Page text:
withdraw. However, after that point, it’s your decision as to whether you want to exceed the minimum. Of course, you may need to take more out to meet your living expenses. But if you have enough additional income from other sources – such as Social Security and interest and dividend payments from investments held outside your retirement accounts – you may be able to stick with the minimum withdrawals. And this could prove to be beneficial because you obviously want your retirement accounts to last as long as possible, considering you might spend two or even three decades as a retiree. Another reason not to take more than you need from your retirement accounts is that these withdrawals are

typically taxable – so the less you take out, the lower your tax bill. You can also potentially lower your tax burden arising from RMDs by being generous. If you take money from your IRA and donate it to a qualified charity (one that has received tax-exempt status from the IRS), you can exclude the withdrawal from your adjusted gross income and count the donation against your taxable RMDs. Suppose, for example, your RMD for 2016 is $5,500. If you take $5,000 from your IRA and donate it to a qualified charity, your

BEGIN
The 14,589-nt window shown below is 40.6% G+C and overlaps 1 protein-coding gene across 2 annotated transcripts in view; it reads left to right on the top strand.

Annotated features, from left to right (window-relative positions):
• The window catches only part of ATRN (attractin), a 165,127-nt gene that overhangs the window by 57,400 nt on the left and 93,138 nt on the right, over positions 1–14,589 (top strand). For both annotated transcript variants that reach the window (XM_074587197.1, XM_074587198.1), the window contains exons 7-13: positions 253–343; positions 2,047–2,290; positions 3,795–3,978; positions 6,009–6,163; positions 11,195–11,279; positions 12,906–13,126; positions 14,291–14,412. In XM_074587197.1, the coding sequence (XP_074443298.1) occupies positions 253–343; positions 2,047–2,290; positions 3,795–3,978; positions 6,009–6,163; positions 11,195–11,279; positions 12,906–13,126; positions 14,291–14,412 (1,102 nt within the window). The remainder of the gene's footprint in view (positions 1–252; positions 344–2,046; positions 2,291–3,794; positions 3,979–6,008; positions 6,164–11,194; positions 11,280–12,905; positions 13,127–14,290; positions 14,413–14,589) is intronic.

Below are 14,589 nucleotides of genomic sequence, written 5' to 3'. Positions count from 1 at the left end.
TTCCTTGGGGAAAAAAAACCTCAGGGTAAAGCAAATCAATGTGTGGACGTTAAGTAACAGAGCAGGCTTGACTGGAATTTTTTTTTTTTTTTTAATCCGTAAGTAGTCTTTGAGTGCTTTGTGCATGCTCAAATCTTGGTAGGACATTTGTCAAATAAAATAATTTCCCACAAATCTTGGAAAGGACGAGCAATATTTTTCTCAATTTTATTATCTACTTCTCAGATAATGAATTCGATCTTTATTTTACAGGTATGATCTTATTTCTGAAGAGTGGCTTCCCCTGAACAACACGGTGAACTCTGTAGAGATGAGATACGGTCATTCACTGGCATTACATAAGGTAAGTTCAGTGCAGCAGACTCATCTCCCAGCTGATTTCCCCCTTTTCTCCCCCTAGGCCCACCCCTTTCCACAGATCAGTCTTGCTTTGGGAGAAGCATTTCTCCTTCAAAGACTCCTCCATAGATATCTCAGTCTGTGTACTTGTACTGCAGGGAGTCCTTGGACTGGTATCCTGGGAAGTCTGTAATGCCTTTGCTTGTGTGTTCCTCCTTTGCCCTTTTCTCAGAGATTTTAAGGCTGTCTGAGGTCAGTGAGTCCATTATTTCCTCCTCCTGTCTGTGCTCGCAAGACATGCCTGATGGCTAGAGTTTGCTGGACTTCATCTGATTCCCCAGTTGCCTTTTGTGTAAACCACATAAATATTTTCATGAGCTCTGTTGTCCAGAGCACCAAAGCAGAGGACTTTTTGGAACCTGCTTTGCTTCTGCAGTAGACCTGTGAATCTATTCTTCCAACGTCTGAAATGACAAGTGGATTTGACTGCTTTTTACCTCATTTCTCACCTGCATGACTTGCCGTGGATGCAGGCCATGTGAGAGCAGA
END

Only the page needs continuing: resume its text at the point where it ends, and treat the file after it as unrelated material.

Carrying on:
taxable RMD obligation will be reduced to just $500. If you were to take another $500 from your IRA, you would satisfy your entire RMD for the year. (Consult with your tax advisor to make sure you’re following the rules governing these charitable donations from your IRA.) You worked many years to build your retirement accounts. So when it’s time to tap into them, make the right moves – and do whatever it takes to maximize the benefits you get from your required minimum distributions.